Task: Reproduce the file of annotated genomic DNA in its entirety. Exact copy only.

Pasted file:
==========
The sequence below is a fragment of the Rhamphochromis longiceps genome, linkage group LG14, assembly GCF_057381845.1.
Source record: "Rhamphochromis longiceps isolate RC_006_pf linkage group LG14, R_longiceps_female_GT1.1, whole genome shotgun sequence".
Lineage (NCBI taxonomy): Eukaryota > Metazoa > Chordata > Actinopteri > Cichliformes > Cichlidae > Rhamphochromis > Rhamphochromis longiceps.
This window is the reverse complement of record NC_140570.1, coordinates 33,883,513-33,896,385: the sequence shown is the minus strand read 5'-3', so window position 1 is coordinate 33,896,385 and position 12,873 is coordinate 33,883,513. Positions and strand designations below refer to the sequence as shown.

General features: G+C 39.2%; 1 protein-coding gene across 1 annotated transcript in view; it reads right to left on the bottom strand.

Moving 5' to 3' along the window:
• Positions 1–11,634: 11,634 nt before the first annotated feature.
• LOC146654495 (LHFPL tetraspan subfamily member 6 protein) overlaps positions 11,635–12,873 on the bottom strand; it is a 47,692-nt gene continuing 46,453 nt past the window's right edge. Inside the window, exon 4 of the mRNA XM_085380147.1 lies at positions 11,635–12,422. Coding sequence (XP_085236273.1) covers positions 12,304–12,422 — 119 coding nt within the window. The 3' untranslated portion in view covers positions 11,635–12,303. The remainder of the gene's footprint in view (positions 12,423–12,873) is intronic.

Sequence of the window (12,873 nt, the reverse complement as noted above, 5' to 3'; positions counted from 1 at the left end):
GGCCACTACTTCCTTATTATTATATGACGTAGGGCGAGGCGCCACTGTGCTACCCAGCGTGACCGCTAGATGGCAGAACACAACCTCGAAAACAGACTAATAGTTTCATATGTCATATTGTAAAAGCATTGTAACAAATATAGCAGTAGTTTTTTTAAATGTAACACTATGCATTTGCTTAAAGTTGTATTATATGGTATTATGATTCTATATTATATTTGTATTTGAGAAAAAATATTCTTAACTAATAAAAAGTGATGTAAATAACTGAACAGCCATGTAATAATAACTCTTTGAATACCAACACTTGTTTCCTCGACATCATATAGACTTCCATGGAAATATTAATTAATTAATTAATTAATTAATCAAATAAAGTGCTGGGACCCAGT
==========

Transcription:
The sequence below is a fragment of the Rhamphochromis longiceps genome, linkage group LG14, assembly GCF_057381845.1.
Source record: "Rhamphochromis longiceps isolate RC_006_pf linkage group LG14, R_longiceps_female_GT1.1, whole genome shotgun sequence".
Lineage (NCBI taxonomy): Eukaryota > Metazoa > Chordata > Actinopteri > Cichliformes > Cichlidae > Rhamphochromis > Rhamphochromis longiceps.
This window is the reverse complement of record NC_140570.1, coordinates 33,883,513-33,896,385: the sequence shown is the minus strand read 5'-3', so window position 1 is coordinate 33,896,385 and position 12,873 is coordinate 33,883,513. Positions and strand designations below refer to the sequence as shown.

General features: G+C 39.2%; 1 protein-coding gene across 1 annotated transcript in view; it reads right to left on the bottom strand.

Moving 5' to 3' along the window:
• Positions 1–11,634: 11,634 nt before the first annotated feature.
• LOC146654495 (LHFPL tetraspan subfamily member 6 protein) overlaps positions 11,635–12,873 on the bottom strand; it is a 47,692-nt gene continuing 46,453 nt past the window's right edge. Inside the window, exon 4 of the mRNA XM_085380147.1 lies at positions 11,635–12,422. Coding sequence (XP_085236273.1) covers positions 12,304–12,422 — 119 coding nt within the window. The 3' untranslated portion in view covers positions 11,635–12,303. The remainder of the gene's footprint in view (positions 12,423–12,873) is intronic.

Sequence of the window (12,873 nt, the reverse complement as noted above, 5' to 3'; positions counted from 1 at the left end):
GGCCACTACTTCCTTATTATTATATGACGTAGGGCGAGGCGCCACTGTGCTACCCAGCGTGACCGCTAGATGGCAGAACACAACCTCGAAAACAGACTAATAGTTTCATATGTCATATTGTAAAAGCATTGTAACAAATATAGCAGTAGTTTTTTTAAATGTAACACTATGCATTTGCTTAAAGTTGTATTATATGGTATTATGATTCTATATTATATTTGTATTTGAGAAAAAATATTCTTAACTAATAAAAAGTGATGTAAATAACTGAACAGCCATGTAATAATAACTCTTTGAATACCAACACTTGTTTCCTCGACATCATATAGACTTCCATGGAAATATTAATTAATTAATTAATTAATTAATCAAATAAAGTGCTGGGACCCAGT